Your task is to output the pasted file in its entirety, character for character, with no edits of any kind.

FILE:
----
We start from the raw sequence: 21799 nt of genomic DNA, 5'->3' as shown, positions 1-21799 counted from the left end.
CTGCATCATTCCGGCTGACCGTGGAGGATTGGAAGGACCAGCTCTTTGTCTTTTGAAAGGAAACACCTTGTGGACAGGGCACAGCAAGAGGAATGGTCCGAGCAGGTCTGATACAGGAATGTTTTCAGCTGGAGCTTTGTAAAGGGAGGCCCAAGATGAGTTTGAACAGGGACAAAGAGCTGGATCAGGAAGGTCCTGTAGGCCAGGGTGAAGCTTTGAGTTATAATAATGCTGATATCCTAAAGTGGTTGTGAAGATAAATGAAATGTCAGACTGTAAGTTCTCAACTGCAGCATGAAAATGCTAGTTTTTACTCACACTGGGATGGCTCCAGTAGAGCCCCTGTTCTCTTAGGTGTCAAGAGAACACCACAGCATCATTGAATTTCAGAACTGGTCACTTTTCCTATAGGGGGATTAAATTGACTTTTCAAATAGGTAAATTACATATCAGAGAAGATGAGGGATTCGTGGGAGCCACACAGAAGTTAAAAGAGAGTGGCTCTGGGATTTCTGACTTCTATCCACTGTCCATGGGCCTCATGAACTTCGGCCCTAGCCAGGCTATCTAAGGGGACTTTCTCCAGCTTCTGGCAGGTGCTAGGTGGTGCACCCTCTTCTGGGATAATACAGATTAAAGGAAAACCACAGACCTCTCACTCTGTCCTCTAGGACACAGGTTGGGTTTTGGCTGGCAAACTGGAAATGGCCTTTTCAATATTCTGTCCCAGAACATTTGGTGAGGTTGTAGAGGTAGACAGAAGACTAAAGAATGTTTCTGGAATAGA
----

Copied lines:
We start from the raw sequence: 21799 nt of genomic DNA, 5'->3' as shown, positions 1-21799 counted from the left end.
CTGCATCATTCCGGCTGACCGTGGAGGATTGGAAGGACCAGCTCTTTGTCTTTTGAAAGGAAACACCTTGTGGACAGGGCACAGCAAGAGGAATGGTCCGAGCAGGTCTGATACAGGAATGTTTTCAGCTGGAGCTTTGTAAAGGGAGGCCCAAGATGAGTTTGAACAGGGACAAAGAGCTGGATCAGGAAGGTCCTGTAGGCCAGGGTGAAGCTTTGAGTTATAATAATGCTGATATCCTAAAGTGGTTGTGAAGATAAATGAAATGTCAGACTGTAAGTTCTCAACTGCAGCATGAAAATGCTAGTTTTTACTCACACTGGGATGGCTCCAGTAGAGCCCCTGTTCTCTTAGGTGTCAAGAGAACACCACAGCATCATTGAATTTCAGAACTGGTCACTTTTCCTATAGGGGGATTAAATTGACTTTTCAAATAGGTAAATTACATATCAGAGAAGATGAGGGATTCGTGGGAGCCACACAGAAGTTAAAAGAGAGTGGCTCTGGGATTTCTGACTTCTATCCACTGTCCATGGGCCTCATGAACTTCGGCCCTAGCCAGGCTATCTAAGGGGACTTTCTCCAGCTTCTGGCAGGTGCTAGGTGGTGCACCCTCTTCTGGGATAATACAGATTAAAGGAAAACCACAGACCTCTCACTCTGTCCTCTAGGACACAGGTTGGGTTTTGGCTGGCAAACTGGAAATGGCCTTTTCAATATTCTGTCCCAGAACATTTGGTGAGGTTGTAGAGGTAGACAGAAGACTAAAGAATGTTTCTGGAATAGA